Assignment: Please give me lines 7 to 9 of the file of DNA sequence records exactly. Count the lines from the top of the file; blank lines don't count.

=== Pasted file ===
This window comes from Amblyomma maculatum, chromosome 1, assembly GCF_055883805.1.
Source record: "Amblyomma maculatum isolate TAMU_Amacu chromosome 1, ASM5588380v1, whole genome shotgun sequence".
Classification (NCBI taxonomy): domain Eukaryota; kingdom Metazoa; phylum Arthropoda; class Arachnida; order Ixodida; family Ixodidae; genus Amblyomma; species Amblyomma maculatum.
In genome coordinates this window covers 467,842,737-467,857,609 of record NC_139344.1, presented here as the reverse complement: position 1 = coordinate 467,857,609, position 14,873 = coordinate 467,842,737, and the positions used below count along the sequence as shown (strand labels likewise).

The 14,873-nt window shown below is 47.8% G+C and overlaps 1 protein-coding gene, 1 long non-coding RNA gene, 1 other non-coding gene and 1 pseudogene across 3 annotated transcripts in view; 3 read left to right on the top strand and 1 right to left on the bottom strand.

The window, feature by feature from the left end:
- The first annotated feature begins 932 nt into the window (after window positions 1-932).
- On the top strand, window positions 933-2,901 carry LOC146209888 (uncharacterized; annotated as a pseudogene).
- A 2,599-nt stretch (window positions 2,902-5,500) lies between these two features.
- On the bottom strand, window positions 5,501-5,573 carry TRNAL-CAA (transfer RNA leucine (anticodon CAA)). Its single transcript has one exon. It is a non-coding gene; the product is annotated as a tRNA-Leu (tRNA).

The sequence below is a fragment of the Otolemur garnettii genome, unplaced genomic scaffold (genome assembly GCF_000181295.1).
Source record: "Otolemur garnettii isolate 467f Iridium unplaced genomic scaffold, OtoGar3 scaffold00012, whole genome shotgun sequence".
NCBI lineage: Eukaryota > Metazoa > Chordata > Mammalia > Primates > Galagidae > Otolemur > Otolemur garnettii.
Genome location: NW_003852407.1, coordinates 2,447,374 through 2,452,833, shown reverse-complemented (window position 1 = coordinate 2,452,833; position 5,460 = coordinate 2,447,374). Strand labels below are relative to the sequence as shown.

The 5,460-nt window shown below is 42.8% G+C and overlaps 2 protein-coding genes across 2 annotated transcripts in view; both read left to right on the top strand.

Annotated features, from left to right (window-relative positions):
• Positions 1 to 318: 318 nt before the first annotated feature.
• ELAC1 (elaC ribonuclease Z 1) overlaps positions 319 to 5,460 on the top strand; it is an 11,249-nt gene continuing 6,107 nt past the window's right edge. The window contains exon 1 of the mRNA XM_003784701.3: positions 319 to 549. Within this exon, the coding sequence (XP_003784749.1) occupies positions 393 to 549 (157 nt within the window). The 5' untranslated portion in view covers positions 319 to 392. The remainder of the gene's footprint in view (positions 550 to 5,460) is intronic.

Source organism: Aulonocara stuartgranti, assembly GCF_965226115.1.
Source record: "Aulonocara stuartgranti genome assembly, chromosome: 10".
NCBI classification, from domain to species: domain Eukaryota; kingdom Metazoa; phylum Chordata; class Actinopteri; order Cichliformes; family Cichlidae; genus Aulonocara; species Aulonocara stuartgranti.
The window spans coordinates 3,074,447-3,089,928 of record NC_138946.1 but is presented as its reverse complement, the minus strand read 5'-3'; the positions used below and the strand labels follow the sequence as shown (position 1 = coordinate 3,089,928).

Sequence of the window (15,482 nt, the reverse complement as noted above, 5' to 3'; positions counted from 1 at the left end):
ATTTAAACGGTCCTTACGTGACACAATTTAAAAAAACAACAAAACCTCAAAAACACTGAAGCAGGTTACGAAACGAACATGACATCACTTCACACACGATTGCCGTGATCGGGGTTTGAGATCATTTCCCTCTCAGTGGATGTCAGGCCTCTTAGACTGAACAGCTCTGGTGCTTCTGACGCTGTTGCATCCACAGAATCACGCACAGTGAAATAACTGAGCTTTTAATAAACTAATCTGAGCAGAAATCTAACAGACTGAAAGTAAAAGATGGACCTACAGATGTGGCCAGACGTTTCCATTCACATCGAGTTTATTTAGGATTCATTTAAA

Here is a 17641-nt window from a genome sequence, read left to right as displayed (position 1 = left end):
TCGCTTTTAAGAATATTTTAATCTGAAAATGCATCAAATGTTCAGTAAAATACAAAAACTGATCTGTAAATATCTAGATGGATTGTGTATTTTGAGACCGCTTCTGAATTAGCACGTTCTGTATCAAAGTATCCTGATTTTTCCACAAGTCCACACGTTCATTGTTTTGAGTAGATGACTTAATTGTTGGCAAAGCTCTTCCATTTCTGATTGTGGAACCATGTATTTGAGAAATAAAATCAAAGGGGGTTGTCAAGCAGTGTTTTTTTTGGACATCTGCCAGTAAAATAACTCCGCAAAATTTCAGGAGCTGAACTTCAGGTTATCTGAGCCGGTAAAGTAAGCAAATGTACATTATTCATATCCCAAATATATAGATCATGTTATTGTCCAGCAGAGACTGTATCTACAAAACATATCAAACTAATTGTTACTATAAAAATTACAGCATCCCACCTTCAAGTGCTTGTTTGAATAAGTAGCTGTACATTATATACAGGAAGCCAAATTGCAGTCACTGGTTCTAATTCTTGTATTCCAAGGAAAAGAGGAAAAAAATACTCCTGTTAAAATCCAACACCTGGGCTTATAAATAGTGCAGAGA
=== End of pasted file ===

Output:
- The first annotated feature begins 932 nt into the window (after window positions 1-932).
- On the top strand, window positions 933-2,901 carry LOC146209888 (uncharacterized; annotated as a pseudogene).
- A 2,599-nt stretch (window positions 2,902-5,500) lies between these two features.